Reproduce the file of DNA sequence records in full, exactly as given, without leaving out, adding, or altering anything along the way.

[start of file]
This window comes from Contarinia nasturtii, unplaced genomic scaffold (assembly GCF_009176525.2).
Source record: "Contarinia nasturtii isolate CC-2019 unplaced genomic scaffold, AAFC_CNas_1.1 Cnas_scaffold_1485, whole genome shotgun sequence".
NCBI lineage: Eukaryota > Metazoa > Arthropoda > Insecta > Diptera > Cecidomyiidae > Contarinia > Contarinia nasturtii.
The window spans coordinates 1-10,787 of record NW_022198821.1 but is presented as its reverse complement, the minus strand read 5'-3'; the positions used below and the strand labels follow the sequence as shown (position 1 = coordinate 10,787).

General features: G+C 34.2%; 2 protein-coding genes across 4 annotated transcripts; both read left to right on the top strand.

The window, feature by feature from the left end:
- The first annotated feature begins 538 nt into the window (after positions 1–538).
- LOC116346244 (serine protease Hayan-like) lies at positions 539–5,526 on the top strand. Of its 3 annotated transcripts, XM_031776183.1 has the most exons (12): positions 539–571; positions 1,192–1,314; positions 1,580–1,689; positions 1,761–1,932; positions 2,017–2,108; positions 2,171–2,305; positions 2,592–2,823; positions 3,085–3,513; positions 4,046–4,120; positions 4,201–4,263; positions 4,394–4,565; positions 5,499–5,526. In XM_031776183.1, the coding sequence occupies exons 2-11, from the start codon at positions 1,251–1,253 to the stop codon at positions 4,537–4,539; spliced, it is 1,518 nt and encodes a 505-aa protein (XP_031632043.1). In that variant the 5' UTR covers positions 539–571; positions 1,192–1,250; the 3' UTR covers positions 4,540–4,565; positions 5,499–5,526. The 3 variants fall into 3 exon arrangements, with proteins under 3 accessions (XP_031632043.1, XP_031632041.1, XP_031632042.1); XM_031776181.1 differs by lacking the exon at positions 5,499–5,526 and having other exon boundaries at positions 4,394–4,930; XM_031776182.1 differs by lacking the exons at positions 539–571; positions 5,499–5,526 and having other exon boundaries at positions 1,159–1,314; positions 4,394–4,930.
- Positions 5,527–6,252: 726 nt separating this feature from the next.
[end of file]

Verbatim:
This window comes from Contarinia nasturtii, unplaced genomic scaffold (assembly GCF_009176525.2).
Source record: "Contarinia nasturtii isolate CC-2019 unplaced genomic scaffold, AAFC_CNas_1.1 Cnas_scaffold_1485, whole genome shotgun sequence".
NCBI lineage: Eukaryota > Metazoa > Arthropoda > Insecta > Diptera > Cecidomyiidae > Contarinia > Contarinia nasturtii.
The window spans coordinates 1-10,787 of record NW_022198821.1 but is presented as its reverse complement, the minus strand read 5'-3'; the positions used below and the strand labels follow the sequence as shown (position 1 = coordinate 10,787).

General features: G+C 34.2%; 2 protein-coding genes across 4 annotated transcripts; both read left to right on the top strand.

The window, feature by feature from the left end:
- The first annotated feature begins 538 nt into the window (after positions 1–538).
- LOC116346244 (serine protease Hayan-like) lies at positions 539–5,526 on the top strand. Of its 3 annotated transcripts, XM_031776183.1 has the most exons (12): positions 539–571; positions 1,192–1,314; positions 1,580–1,689; positions 1,761–1,932; positions 2,017–2,108; positions 2,171–2,305; positions 2,592–2,823; positions 3,085–3,513; positions 4,046–4,120; positions 4,201–4,263; positions 4,394–4,565; positions 5,499–5,526. In XM_031776183.1, the coding sequence occupies exons 2-11, from the start codon at positions 1,251–1,253 to the stop codon at positions 4,537–4,539; spliced, it is 1,518 nt and encodes a 505-aa protein (XP_031632043.1). In that variant the 5' UTR covers positions 539–571; positions 1,192–1,250; the 3' UTR covers positions 4,540–4,565; positions 5,499–5,526. The 3 variants fall into 3 exon arrangements, with proteins under 3 accessions (XP_031632043.1, XP_031632041.1, XP_031632042.1); XM_031776181.1 differs by lacking the exon at positions 5,499–5,526 and having other exon boundaries at positions 4,394–4,930; XM_031776182.1 differs by lacking the exons at positions 539–571; positions 5,499–5,526 and having other exon boundaries at positions 1,159–1,314; positions 4,394–4,930.
- Positions 5,527–6,252: 726 nt separating this feature from the next.